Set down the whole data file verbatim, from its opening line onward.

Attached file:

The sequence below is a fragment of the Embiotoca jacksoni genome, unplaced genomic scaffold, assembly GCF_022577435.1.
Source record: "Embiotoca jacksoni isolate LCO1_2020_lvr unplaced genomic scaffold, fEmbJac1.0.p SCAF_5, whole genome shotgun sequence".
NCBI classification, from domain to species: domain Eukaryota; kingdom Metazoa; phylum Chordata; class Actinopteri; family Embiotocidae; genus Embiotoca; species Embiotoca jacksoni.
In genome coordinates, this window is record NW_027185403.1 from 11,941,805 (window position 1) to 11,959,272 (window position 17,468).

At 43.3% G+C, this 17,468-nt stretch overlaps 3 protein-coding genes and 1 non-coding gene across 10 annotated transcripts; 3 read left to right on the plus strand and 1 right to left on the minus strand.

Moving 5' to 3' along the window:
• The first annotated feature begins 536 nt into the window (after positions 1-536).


The sequence below is a fragment of the Embiotoca jacksoni genome, unplaced genomic scaffold, assembly GCF_022577435.1.
Source record: "Embiotoca jacksoni isolate LCO1_2020_lvr unplaced genomic scaffold, fEmbJac1.0.p SCAF_5, whole genome shotgun sequence".
NCBI classification, from domain to species: domain Eukaryota; kingdom Metazoa; phylum Chordata; class Actinopteri; family Embiotocidae; genus Embiotoca; species Embiotoca jacksoni.
In genome coordinates, this window is record NW_027185403.1 from 11,941,805 (window position 1) to 11,959,272 (window position 17,468).

At 43.3% G+C, this 17,468-nt stretch overlaps 3 protein-coding genes and 1 non-coding gene across 10 annotated transcripts; 3 read left to right on the plus strand and 1 right to left on the minus strand.

Moving 5' to 3' along the window:
• The first annotated feature begins 536 nt into the window (after positions 1-536).